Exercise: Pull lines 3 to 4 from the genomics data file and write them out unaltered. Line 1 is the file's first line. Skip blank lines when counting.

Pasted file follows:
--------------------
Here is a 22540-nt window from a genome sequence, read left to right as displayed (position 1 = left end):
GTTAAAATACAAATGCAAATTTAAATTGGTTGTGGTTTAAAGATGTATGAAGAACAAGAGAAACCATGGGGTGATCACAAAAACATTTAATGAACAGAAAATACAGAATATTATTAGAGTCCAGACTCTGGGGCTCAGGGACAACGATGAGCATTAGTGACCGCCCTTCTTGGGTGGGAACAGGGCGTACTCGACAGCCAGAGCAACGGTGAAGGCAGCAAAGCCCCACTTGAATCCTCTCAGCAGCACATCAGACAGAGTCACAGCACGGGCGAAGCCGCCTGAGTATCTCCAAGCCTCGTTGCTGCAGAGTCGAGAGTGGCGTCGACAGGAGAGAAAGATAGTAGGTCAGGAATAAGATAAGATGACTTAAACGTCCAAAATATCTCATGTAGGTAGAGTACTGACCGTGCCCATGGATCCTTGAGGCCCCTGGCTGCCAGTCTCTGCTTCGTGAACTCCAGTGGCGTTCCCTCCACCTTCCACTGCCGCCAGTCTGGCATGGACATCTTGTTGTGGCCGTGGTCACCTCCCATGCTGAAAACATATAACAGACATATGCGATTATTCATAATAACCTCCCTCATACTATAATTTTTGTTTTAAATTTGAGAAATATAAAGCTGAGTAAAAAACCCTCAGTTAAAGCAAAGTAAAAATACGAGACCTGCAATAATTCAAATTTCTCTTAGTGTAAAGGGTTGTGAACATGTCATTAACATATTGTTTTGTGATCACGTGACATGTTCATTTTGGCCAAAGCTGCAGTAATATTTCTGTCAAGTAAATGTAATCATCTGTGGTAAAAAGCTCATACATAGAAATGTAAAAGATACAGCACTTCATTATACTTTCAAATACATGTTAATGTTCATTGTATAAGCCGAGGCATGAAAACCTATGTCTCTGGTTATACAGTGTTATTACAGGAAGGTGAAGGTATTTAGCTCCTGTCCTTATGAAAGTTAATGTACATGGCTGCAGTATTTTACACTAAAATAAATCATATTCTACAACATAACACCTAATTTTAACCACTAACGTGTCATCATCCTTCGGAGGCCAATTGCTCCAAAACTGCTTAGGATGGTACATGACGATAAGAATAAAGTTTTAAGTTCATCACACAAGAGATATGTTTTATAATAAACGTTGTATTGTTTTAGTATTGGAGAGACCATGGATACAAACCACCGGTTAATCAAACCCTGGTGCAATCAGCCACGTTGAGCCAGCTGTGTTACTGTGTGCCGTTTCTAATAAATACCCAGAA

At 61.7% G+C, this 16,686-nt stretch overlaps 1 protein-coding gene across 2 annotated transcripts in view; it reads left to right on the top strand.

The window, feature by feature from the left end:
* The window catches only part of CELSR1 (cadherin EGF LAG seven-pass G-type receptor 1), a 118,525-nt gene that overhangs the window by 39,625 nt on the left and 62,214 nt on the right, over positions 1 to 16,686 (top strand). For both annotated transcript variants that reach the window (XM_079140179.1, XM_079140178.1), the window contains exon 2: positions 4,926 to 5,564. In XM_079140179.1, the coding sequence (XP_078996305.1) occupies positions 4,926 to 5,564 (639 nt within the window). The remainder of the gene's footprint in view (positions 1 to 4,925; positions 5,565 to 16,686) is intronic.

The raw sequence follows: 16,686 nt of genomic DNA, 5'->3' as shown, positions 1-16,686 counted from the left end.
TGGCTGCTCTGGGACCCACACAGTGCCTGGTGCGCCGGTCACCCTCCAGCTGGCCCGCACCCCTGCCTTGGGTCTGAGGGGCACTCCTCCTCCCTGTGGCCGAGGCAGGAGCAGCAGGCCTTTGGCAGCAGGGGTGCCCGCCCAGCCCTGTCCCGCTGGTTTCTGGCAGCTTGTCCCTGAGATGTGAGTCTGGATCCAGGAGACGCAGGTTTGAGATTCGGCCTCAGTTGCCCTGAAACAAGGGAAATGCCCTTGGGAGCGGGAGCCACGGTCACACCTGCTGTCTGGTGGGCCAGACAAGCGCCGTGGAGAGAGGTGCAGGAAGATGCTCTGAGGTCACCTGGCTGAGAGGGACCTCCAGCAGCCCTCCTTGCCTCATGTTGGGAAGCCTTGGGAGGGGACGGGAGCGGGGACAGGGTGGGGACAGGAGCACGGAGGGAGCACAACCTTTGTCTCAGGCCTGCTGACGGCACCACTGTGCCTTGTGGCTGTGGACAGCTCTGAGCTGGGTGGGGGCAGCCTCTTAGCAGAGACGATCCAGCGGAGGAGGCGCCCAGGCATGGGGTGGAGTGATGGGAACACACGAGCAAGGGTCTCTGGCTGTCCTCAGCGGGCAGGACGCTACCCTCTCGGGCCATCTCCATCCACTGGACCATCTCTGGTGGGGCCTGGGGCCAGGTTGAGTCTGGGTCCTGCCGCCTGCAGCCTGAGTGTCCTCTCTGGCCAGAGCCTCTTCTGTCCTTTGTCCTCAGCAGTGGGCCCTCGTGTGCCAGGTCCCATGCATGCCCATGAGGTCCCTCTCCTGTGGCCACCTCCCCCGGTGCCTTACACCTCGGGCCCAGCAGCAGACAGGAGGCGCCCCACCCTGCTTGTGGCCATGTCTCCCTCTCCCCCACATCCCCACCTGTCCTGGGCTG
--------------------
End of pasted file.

At 61.7% G+C, this 16,686-nt stretch overlaps 1 protein-coding gene across 2 annotated transcripts in view; it reads left to right on the top strand.

The window, feature by feature from the left end: